Marriott International is soon to be taking on established short-term rental companies such as Airbnb with a new home-sharing service, according to multiple media reports including Bloomberg and the New York Times.
The world’s biggest hotel chain is expanding its Marriott Homes & Villas service internationally, which has been undergoing a successful pilot over the past year and already operates in some European cities including London and Paris. According to reports, the new service, to be launched in May, will offer 2,000 luxury homes worldwide for short-term rental.
It looks like Marriott is not targeting the affordable accommodation sector, however, so Airbnb’s bread-and-butter, low-priced short-term rental business is likely to be unaffected. And if the service stays limited to 2,000 homes globally, the offering would be a fraction of that of Airbnb and other major short-term rental providers.
Arne Sorenson, Marriott’s chief executive officer, said in a recent interview on Bloomberg Television, “Many of their customers are choosing to stay with [established short-term rental providers] for one reason only, and that’s because they’re cheap. We’re not really in the bottom part of the market – our business is never going to be to provide the cheapest stay.”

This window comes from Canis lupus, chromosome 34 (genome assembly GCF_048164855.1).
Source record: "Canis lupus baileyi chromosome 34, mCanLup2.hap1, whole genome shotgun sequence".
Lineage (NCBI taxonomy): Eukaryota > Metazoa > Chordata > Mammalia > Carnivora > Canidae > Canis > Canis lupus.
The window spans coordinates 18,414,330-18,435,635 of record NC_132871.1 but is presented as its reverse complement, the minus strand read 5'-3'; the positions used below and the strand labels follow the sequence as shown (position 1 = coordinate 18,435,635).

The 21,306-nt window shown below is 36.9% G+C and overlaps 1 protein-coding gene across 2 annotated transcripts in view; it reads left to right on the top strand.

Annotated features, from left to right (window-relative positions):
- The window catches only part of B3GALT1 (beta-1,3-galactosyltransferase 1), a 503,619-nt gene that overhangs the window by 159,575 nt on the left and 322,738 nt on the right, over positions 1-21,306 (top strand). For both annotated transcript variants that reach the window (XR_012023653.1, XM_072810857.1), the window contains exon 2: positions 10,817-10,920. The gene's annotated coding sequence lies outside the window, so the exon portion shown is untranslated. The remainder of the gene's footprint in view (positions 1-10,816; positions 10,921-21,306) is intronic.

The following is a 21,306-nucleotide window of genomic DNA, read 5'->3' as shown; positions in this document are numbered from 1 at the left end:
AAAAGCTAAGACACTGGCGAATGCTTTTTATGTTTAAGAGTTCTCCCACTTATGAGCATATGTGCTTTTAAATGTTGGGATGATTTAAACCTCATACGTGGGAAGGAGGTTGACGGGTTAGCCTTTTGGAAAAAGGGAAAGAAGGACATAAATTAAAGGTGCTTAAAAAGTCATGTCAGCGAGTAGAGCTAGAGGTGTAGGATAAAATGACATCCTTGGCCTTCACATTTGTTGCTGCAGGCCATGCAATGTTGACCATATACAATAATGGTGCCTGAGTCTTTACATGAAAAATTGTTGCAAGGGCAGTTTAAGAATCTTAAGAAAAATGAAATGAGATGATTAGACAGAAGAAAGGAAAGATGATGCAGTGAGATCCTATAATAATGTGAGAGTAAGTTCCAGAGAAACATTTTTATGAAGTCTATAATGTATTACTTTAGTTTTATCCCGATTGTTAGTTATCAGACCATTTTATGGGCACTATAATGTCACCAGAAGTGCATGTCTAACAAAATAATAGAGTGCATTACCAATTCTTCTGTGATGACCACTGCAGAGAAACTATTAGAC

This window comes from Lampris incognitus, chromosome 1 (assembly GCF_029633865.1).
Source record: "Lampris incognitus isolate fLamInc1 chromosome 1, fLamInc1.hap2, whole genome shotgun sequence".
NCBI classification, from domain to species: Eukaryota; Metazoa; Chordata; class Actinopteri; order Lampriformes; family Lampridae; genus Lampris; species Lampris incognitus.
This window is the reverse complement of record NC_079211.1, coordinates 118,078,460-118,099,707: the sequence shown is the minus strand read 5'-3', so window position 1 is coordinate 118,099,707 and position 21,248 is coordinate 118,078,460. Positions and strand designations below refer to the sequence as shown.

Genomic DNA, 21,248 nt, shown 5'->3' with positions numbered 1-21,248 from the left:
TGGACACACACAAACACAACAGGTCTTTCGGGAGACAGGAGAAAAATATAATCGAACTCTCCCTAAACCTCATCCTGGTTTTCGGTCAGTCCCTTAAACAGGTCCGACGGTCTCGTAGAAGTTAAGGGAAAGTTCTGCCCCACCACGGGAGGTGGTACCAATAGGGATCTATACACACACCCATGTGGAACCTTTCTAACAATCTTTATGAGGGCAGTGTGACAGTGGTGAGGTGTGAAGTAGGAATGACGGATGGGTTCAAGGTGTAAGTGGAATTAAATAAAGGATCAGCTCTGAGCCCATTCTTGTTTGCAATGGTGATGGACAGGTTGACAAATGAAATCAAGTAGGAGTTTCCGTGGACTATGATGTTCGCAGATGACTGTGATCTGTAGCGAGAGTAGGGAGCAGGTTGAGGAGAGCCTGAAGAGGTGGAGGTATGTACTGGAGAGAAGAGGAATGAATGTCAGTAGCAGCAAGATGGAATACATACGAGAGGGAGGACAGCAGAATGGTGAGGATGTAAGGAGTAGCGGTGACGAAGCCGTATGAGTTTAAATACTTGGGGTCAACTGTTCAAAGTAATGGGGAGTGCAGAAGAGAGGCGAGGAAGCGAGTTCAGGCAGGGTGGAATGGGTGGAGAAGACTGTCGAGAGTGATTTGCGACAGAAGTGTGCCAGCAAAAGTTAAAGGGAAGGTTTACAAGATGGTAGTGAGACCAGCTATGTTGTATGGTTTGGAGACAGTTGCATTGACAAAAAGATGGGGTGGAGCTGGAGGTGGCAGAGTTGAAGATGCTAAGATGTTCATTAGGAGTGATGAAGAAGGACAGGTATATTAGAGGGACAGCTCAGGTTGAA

According to Skift.com, Marriot will work with property management companies all over the world, who will pay Marriott a fee for including their homes on the new platform. The booking will be operated through a single website like Airbnb, and the individual property management companies will continue to manage those properties, which reportedly “run the gamut from castles and beach houses to urban apartments and country homes.” However, unlike Airbnb and other short-term rental providers, Marriott offers a customer loyalty points program, which can be accumulated and used on both hotel stays and the Homes & Villas rentals.
The line between the home-share and hotel industries is increasingly blurred, with Airbnb heading in the opposite direction by including some hotel rooms as part of its short-term rental offerings.
Airbnb announced this past weekend that it is teaming up with the owner of a high-rise tower in New York’s Rockefeller Center to convert 10 floors into hotel rooms, which will be offered through the Airbnb platform, according to the Wall Street Journal.
In March, Airbnb struck a deal to buy hotel listing startup HotelTonight in March, which prompted Chip Rogers, president and CEO of the American Hotel & Lodging Association, to issue a statement demanding that Airbnb be regulated like other hotel companies.
The statement said, “Airbnb's latest scheme is just further proof the company is playing in the hotel space while evading industry regulations.”